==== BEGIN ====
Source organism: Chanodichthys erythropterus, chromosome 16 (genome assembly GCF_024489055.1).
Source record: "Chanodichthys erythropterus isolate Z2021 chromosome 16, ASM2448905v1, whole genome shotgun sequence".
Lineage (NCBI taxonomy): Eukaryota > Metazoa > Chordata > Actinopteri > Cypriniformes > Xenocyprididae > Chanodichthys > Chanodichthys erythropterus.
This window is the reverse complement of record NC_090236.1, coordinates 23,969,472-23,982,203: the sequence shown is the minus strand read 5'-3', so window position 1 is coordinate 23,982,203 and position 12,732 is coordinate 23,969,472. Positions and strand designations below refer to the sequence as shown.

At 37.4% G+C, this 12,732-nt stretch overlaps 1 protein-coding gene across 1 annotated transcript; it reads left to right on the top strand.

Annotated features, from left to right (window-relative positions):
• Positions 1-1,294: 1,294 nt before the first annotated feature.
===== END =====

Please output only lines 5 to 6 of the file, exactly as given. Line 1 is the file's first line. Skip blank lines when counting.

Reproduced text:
At 37.4% G+C, this 12,732-nt stretch overlaps 1 protein-coding gene across 1 annotated transcript; it reads left to right on the top strand.

Annotated features, from left to right (window-relative positions):